We have made some investment in Zimbabwe because that is an emerging turnaround story and we are looking for other countries in the region to set up boutique operations as well, allowing us to expand our operations in new markets with some investment and credit funds. We will continue doing some significant investments in the region as specialized vehicles to do business.
We have clients from North America especially in the alternative advantage areas, whether is solar power or bio tech energy. A lot of them come from California. We got a lot of the existing private equity; America historically invested in India but now they are investing in Africa as well. As they start to have a bigger presence in the African continent we are increasing our Northern American client base.
In Mauritius, you operate under a partnership approach scheme and currently have 3 major strategic shareholders (GML, Intrasia capital & Proparco). What are your criteria when looking for partnerships? Are you currently working on attracting new major shareholders?
Those are shareholder investors, institutions who have an appetite for investing in Africa with a bank like ours; they are strategically aligned to us. We don’t want to have 20 shareholders of 5% because they probably wouldn’t have the same strategic perspective that we need to bring as a smaller niche bank.
We had the chance to interview Mr. Arnaud Lagesse, who remarked the importance of diversification and continuous innovation. You recently pioneered on a new market with the Retirement plan. What other new services or concepts can our readers expect from AFRASIABANK shortly?
We continue to grow our core landing activities across Africa so anyone wanting a bank to lend for their mining or technical projects will find us as a very active institution. Secondly, we are looking to do some private equity investing in other financial institutions and also we are looking to set up some specialized investment funds which are going to be very interesting for investors all over the world wanting to have exposure in Africa, they will find in us a partner to take those opportunities for their investment portfolios.
AFRASIABANK has been awarded several times as the Best Local Bank in Mauritius and in 2013 it was elected the Best Bank in Southern Africa. What does it represent to you, to be leading an institution with such recognition? Where do you see the bank in 5 years?
I come from a big global banking environment so I am used to this. However trying to position AFRASIA as one of the best banks with the local touch is what we are trying to do, so having received these awards, being the bank so young, is something that has been great for all our team, having this kind of recognition puts a great spirit in all our members and also the clients. They always enjoy our good service but it is also nice to know it is a recognized bank. The awards don’t pay the bills but they do bring opportunities.
We will probably be 3-5 times our current size so we will be able to give access to credit to the biggest institutions and investors. I see us as one of the banks you must consider if you are doing business especially in South East Africa. We are not only here in Mauritius, we are in South Africa, Kenya, Zimbabwe and with our specialized funds people can do business in many other countries. Business men are looking to do business in Southeast Africa and we want to be their choice, one of the banks they have to speak to before making a decision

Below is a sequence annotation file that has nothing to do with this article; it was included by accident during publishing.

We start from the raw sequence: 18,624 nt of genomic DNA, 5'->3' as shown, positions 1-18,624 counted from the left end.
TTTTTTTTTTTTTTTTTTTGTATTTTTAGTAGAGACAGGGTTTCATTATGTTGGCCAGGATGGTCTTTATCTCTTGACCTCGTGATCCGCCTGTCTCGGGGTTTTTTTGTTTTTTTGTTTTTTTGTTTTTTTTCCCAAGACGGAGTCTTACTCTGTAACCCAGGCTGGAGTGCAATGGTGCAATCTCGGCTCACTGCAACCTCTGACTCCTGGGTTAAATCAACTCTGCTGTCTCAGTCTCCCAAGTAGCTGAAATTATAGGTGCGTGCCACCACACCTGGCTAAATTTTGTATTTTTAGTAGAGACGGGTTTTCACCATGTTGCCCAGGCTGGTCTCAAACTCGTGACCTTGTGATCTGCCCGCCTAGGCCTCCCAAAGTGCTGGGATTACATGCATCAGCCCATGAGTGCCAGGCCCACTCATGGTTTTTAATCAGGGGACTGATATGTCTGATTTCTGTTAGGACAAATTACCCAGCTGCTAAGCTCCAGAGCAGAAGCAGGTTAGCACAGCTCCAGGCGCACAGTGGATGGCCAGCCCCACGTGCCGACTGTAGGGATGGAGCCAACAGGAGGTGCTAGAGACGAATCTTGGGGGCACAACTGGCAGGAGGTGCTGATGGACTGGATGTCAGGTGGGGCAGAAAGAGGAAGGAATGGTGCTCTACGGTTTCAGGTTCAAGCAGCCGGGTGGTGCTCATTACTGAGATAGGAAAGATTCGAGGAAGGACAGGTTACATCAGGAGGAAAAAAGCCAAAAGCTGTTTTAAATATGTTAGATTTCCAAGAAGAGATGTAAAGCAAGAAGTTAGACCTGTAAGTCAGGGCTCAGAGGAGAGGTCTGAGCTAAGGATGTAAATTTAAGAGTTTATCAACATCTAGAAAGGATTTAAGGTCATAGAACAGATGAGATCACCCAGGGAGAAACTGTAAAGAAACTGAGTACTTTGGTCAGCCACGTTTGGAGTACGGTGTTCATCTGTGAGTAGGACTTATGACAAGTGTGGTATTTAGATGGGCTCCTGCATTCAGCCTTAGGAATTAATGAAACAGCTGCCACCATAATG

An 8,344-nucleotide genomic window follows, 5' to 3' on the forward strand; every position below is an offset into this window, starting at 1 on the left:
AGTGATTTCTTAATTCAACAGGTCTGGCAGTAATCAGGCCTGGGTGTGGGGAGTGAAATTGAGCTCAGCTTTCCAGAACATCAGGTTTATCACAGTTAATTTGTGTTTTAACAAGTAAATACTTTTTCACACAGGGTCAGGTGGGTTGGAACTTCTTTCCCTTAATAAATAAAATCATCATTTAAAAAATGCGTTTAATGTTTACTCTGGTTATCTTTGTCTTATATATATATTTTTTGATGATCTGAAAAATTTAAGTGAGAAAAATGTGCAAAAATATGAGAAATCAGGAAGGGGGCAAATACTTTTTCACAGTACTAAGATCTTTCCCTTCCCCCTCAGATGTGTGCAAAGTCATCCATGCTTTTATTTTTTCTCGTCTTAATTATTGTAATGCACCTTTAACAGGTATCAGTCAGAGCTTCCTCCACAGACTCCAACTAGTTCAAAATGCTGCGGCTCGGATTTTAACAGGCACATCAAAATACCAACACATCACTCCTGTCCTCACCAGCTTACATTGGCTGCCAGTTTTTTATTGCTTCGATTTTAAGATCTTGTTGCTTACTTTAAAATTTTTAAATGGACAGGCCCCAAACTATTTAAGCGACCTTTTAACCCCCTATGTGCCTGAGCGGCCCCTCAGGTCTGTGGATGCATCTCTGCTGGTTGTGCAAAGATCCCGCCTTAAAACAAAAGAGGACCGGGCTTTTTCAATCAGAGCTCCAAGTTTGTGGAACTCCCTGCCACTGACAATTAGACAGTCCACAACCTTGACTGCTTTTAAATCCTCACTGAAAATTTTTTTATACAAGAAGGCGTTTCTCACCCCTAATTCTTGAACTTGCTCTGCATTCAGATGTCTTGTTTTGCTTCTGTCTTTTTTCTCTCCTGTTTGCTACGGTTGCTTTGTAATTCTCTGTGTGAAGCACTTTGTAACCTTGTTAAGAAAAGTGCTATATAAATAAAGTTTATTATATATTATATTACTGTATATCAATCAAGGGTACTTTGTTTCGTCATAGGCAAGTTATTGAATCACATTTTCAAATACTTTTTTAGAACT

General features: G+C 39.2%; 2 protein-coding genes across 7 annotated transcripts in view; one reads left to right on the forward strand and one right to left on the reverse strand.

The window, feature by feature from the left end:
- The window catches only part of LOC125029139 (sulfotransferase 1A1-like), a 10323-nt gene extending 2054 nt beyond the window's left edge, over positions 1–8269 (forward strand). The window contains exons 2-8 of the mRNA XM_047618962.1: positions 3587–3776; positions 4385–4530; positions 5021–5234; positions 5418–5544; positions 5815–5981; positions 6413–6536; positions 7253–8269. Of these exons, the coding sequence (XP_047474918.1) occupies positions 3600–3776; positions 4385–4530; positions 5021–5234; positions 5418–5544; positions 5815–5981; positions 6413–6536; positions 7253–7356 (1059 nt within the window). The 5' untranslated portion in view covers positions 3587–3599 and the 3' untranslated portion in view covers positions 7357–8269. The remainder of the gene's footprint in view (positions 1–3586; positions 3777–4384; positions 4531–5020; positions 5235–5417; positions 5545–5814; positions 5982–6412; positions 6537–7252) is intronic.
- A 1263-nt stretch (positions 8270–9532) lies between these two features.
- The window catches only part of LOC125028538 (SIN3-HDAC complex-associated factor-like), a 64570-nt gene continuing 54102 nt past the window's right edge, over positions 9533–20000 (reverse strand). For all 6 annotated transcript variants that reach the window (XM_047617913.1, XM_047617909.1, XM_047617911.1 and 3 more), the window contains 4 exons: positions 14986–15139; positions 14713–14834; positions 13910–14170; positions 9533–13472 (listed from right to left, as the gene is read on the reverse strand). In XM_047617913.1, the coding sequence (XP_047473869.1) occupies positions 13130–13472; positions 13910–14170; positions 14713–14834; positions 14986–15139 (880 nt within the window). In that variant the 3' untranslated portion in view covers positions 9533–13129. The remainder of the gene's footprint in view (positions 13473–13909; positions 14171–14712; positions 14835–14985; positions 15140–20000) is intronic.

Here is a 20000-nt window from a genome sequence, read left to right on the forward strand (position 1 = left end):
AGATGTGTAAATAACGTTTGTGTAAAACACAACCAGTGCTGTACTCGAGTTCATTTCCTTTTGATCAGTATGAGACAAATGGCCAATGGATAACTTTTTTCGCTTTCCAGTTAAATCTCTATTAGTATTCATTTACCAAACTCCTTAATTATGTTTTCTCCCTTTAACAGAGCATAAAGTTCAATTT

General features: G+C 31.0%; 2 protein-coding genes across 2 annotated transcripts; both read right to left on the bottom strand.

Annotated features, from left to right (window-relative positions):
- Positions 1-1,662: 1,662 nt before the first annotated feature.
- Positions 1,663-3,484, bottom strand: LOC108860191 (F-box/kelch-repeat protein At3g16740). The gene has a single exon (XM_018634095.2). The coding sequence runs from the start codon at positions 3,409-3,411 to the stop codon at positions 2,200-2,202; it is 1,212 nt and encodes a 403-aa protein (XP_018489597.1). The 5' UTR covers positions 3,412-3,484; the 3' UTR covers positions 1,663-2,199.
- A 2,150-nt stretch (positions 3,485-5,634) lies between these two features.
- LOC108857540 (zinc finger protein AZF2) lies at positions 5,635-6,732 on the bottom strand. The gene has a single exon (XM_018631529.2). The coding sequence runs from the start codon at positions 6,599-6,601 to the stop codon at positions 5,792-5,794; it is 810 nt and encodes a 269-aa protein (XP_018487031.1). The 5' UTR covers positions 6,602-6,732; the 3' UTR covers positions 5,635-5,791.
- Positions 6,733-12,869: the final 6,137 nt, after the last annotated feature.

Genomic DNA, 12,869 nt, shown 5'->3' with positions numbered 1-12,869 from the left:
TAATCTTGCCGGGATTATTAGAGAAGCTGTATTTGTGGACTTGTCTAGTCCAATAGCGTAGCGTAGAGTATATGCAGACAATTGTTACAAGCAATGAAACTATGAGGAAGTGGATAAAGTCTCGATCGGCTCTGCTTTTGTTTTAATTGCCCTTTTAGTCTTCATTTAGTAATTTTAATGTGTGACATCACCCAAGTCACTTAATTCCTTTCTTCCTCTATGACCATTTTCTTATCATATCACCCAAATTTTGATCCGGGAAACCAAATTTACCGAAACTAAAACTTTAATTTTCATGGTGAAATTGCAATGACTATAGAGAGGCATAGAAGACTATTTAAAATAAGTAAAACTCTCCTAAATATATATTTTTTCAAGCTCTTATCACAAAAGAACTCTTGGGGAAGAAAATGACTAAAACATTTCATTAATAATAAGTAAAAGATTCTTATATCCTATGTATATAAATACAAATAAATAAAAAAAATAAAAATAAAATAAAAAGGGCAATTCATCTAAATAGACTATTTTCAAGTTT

AFRASIABANK has been a key player in the financial structure of the country. However, in terms of CSR, what has been the contribution of the bank for Mauritius?
We have been supporting a number of projects. We specially look at projects for youth and disadvantage kids. You can’t have a prosper community if the youth is not getting opportunities, so we have done a lot of vocational and technical training. We are focusing a lot in education here in Mauritius and also in Cape Town.
Looking at your professional background we find a wide experience in this industry both local and international. From a more personal focus, when you look back at all these years, what do you feel most proud of?
I would say it is the fact of taking an idea, sticking to it and convincing a great team of people that they were doing the right thing by trusting us and joining our brand and business. It has been for me a great thing in leadership and marketing, creating a brand and a vision that our clients can see and to be able to track entrepreneurial people wanting to step out and create something different.
To conclude this interview Mr. Benoit, our readers are more interested on the leaders we interview than on the company or institution itself. In that context, what message would you like to send to our worldwide readers of HARVARD BUSINESS REVIEW?
Africa is transforming itself and I am convinced that people will see that happening each time more and more. How they engage with institutions and partners to do that is the important thing. Is not why you invest in Africa, is how; how do you do it, how do you manage the risk, how do you measure opportunities… and this is something we do in AFRASIA with a team of people that know the markets and are able to put out solutions for that. We are a great way for people to take advantage of the opportunities.